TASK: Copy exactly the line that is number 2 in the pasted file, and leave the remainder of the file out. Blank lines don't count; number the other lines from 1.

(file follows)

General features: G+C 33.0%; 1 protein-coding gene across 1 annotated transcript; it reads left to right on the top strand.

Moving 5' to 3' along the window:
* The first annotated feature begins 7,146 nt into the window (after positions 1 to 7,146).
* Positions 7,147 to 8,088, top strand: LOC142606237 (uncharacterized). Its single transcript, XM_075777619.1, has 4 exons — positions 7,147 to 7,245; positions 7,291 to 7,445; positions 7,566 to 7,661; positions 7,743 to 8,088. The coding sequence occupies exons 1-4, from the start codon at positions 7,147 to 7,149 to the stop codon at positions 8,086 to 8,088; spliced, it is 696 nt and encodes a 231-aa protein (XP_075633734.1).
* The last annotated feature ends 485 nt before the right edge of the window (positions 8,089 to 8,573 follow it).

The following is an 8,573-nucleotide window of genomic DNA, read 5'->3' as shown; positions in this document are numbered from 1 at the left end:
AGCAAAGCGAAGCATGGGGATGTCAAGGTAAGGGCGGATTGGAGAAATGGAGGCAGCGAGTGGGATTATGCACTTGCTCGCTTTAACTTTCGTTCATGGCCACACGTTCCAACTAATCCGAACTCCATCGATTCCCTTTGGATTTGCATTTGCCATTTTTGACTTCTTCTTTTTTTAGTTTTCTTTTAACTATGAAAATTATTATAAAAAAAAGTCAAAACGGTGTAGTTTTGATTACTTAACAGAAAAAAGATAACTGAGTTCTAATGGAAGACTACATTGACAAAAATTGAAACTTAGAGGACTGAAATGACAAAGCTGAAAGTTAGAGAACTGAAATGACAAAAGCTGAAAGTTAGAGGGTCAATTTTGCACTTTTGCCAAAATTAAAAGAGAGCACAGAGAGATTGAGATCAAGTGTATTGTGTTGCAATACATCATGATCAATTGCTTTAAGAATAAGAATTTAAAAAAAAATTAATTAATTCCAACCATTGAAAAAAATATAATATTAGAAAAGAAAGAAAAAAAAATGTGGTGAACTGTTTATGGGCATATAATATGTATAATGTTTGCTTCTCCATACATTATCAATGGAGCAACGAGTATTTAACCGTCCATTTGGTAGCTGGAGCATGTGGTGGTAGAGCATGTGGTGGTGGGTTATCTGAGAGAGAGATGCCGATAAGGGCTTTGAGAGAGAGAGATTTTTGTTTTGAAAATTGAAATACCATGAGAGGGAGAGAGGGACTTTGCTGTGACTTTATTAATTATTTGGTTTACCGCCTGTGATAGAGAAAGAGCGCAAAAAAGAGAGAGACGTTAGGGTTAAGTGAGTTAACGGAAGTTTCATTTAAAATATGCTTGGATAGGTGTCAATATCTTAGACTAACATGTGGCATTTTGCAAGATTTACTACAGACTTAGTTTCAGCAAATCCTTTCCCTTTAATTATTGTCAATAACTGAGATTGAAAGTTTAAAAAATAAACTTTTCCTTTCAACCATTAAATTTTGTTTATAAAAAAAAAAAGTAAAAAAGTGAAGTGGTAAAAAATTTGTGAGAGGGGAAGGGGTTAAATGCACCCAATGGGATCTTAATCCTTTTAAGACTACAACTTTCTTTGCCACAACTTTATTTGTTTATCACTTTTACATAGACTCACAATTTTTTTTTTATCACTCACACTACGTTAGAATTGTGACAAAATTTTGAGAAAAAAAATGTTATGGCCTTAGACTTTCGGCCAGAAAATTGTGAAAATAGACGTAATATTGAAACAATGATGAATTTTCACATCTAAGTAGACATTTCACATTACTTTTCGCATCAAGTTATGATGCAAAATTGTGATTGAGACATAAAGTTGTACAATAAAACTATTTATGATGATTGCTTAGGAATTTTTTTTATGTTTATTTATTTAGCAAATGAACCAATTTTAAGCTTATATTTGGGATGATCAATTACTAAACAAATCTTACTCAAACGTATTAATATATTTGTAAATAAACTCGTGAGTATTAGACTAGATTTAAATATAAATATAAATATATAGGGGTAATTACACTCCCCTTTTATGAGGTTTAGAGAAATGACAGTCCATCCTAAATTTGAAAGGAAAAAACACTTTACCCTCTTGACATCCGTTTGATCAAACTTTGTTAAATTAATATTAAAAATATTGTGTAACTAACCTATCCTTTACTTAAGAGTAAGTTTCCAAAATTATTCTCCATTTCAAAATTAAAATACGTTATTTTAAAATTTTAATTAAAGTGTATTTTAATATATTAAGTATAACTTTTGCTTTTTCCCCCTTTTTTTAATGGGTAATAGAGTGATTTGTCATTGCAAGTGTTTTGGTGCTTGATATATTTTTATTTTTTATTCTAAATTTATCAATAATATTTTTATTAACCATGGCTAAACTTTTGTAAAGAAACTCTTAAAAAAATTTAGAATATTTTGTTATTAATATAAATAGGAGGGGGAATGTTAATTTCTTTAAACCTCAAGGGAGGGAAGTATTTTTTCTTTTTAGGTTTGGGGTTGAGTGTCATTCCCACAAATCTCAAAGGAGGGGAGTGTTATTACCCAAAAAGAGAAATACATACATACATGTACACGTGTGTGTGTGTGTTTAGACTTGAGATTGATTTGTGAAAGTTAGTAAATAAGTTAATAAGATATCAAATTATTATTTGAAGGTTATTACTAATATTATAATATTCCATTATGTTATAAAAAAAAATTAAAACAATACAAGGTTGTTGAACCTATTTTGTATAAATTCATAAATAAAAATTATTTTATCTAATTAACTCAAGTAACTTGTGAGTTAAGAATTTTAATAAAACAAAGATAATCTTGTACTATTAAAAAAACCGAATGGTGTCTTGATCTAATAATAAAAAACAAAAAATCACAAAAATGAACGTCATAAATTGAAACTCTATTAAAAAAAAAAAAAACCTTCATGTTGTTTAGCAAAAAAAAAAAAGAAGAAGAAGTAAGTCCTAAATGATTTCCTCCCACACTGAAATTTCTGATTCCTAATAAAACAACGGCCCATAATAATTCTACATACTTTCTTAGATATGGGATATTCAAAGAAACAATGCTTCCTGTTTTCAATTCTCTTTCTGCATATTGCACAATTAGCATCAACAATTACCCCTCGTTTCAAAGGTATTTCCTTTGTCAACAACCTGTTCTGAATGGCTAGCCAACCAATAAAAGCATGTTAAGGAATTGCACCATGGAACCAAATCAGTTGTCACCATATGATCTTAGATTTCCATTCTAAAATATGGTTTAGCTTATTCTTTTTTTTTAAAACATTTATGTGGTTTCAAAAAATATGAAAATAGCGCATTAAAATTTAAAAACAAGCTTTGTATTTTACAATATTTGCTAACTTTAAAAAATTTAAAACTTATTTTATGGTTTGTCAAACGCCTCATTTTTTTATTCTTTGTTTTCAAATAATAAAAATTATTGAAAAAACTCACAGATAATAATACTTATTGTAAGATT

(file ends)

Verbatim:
Moving 5' to 3' along the window: